The Game of Life (Intro, Part 1 of 4)

Source of photo: YouTube.com

This blog post is the first of a planned series of four posts that outlines my philosophy on life.

This first post stands as my take on life in general, but subsequent posts will cover:

Money and what it really is

-Managing interpersonal relationships

-How to win the game of life (and “winning” is relative)

Life in general is a game. I know that it is blasphemous to seemingly condense something as sacrosanct as life to something as inconsequential as a game, but not all games are inconsequential. One truism that validates this point is that life tries to kill us everyday and what doesn’t kill us makes us stronger.

I enjoyed playing the Hasbro board game The Game of Life as a kid and I have a new appreciation for it as an adult. That game taught me that life has a lot of written and unwritten rules that you must heed in order to succeed.

Some rules are universal and other rules differ from place to place and change from time to time, but there are always rules and the person who doesn’t recognize this fact of life is in for a world of pain.

It should go without saying that the truisms that “rules are made to be broken” and “the rules are different for different people”, or “the rules don’t apply to everyone or every situation” are indeed truisms. However, my point is that we have rules in life and being cognizant of them and of the people who break them (whether they should break the rules or not) is essential to building a good life.

I say all of the above to say this…

Life is all about the choices we make.

I might add that time is only on our side if we don’t waste it and take advantage of the fierce urgency of now.

The decisions you make between the ages of 18-29 will almost irrevocably determine the rest of your life.

Young adults have a tendency to stay focused on short-term gain or pleasure without considering the long-term consequences or results.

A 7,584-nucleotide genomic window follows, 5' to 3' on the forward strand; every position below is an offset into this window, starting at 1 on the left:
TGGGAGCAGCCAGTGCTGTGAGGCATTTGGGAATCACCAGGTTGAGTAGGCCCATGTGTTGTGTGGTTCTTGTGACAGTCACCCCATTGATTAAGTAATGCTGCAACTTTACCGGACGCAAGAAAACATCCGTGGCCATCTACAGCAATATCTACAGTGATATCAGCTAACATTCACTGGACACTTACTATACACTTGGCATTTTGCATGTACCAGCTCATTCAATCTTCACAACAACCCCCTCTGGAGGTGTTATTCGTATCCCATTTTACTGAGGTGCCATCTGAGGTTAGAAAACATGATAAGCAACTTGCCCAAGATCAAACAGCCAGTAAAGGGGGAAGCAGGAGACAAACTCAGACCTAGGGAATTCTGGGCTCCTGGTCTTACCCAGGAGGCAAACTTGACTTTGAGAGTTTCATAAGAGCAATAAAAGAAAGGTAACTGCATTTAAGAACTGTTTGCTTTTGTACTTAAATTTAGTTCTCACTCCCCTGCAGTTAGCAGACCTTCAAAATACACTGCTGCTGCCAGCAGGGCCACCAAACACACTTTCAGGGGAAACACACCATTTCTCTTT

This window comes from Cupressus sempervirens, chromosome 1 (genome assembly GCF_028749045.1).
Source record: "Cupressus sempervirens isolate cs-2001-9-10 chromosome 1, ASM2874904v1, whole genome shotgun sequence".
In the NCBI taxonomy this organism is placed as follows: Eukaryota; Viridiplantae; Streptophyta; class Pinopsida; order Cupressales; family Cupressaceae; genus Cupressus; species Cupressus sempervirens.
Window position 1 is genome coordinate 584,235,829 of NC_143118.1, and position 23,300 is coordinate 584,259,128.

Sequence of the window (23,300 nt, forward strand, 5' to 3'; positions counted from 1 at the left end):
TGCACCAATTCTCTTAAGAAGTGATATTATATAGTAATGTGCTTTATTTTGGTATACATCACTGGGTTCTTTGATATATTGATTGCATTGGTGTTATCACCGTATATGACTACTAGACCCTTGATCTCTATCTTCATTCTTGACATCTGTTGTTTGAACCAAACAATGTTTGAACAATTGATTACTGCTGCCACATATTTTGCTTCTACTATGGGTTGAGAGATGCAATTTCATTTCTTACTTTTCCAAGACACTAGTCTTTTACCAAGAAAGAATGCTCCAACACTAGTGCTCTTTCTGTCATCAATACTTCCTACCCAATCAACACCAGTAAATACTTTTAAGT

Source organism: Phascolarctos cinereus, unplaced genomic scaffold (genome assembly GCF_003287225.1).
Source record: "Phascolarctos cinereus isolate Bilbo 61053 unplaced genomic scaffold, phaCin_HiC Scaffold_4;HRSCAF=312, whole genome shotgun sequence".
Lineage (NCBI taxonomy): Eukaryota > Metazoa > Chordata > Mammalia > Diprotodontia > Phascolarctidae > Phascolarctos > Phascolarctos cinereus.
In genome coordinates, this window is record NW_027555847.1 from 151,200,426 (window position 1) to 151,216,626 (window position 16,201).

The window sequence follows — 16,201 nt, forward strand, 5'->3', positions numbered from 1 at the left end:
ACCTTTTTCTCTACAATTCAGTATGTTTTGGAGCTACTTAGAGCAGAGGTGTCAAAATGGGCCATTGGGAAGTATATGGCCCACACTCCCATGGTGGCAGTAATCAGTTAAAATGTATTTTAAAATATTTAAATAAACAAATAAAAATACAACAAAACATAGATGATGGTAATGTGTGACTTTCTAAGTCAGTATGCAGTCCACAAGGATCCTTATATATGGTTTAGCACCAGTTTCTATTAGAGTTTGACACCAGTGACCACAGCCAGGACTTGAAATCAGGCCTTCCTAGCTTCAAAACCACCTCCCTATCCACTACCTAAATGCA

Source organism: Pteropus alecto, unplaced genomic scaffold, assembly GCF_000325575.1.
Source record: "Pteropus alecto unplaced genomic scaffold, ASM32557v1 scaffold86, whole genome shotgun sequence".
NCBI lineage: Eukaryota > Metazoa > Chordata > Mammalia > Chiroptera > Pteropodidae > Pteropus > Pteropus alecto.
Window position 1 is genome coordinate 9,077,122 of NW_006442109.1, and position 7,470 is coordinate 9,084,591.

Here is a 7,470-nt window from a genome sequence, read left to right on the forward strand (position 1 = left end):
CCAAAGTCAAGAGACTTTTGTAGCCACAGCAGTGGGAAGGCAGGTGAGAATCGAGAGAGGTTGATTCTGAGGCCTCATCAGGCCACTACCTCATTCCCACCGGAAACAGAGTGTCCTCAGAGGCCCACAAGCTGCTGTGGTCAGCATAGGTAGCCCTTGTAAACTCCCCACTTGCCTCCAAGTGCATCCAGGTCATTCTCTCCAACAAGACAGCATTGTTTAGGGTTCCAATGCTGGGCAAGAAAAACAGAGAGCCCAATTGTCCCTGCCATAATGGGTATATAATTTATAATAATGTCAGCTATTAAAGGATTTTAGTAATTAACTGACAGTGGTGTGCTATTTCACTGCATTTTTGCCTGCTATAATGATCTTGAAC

Most of us think we have more time than we really have, especially young people, and thus, tend to waste time on people, thoughts, emotions, and endeavors that don’t serve us well in the end.

Twenty-somethings think they have all of the time in the world, so they never expand their experiences or circles of friends and acquaintances beyond a certain point.

Many people interpret the saying “keep your circle small” to simply mean not having a lot of friends or keeping a small group of close friends. While that is sound advice, because your inner circle should be exclusively small, it does not mean you should not have a large network.

A small circle of friends and family has a very useful and fulfilling utility, but to limit yourself to the same small group of people limits you as a person because it limits your ability to grow and expand beyond your circle.

Most jobs are not advertised and the best jobs and business opportunities are the result of “loose connections”. The friend of a friend of a friend is often how exclusive opportunities come your way.

Many in your circle want to keep you inside the circle and in a box. Some friends and family do not want you to succeed or see you do better than them. That is actually worse than having enemies because you know what your enemies want to do to you, but a friend’s or family member’s nefarious intent towards you is far harder to discern. Having friends of friends and a vast network are key to forging and maintaining a successful life.

As the saying goes, it’s not what you know, it’s who you know.

I might add that who you know gets you through the door, but what you know will keep you in the house.

-The Rational Ram

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